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Wednesday, April 01, 2009

Dog Therapy

My older son is a boy of few words. He rarely fills the world with idle chatter but it takes all sorts when it comes to the autism spectrum.

He has been known to wax lyrical on occasions, usually on the subject of Pokemon and more recently Spore, but other than that his silence is particular and dogged. That said, there is a particular dog, his own, who has an undue influence upon him. The influence of Thatcher the dog is all too apparent as we walk the ten minute trip to his first puppy training lesson. As we trot down the road I prepare my son for the hour of tuition, what to expect. I know what to expect because I have already spent six weeks attending the very same class with Thatcher and my daughter. Now it is his turn, my sons.

I worry that the trainer uses more words in the average lungful of breath than many an average Californian. The trainer has a warm and attractive personality. She says the same thing many times and in many different ways which is fabulous for the average learner, but for the differently abled her words are a sea of jumble, verbiage to be tuned out. My only hope is one of her even more advantageous skills. She models the desired behaviour that she teaches with a dog. Forget the words, concentrate on the body movements because my son’s mimicry skills are second to none.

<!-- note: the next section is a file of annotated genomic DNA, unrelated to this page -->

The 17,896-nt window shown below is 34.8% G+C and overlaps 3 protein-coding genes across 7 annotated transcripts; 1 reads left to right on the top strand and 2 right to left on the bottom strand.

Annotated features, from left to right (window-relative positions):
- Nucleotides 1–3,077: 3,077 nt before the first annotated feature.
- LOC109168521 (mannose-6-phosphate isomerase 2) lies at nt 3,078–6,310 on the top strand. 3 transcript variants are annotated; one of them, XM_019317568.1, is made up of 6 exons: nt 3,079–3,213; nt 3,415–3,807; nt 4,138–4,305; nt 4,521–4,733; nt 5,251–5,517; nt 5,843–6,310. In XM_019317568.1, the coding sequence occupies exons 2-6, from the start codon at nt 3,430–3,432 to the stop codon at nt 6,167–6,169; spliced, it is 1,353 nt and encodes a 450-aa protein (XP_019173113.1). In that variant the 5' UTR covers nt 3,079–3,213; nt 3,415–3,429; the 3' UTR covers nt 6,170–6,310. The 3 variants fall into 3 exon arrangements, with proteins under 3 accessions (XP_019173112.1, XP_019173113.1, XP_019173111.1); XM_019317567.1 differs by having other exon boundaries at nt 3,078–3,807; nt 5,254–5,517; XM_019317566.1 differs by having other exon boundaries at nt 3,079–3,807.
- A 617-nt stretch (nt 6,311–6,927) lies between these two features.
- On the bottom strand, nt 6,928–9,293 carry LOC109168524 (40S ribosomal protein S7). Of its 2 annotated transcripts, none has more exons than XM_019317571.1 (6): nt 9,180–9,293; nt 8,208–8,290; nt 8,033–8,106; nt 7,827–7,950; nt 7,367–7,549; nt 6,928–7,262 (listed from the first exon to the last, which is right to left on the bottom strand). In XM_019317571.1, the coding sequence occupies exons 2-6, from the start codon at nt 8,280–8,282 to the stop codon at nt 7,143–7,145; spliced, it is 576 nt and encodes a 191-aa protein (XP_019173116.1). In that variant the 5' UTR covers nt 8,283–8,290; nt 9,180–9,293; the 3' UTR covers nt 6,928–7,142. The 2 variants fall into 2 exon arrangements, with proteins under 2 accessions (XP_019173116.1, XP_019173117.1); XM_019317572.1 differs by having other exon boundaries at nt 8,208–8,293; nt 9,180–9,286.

I think these thoughts as I trot next to my son who hangs on to the end of the lead with Thatcher’s long strides on the other end, just enough rope to hang himself. I exude calm over silent panic but of course he’s far more astute than I give him credit for as he hauls the lead into a heel. He pauses, breathless next to Thatcher, poised in a perfect sit. All of a sudden his word bank bursts open with a torrential flood of "reassurance," “iz okay Thatcher, you’d gonna do great, you’re gonna make lots of friends, I’m gonna be there to help you, you’re gonna love the teacher, I’ve got lotsa treats for you, Kindergarten ain’t so bad…….” He continues in this vein for a full 7 minutes of uninterrupted, stutter free syllables until we reach the entrance door. Never say never my friends, we have a pal for life.

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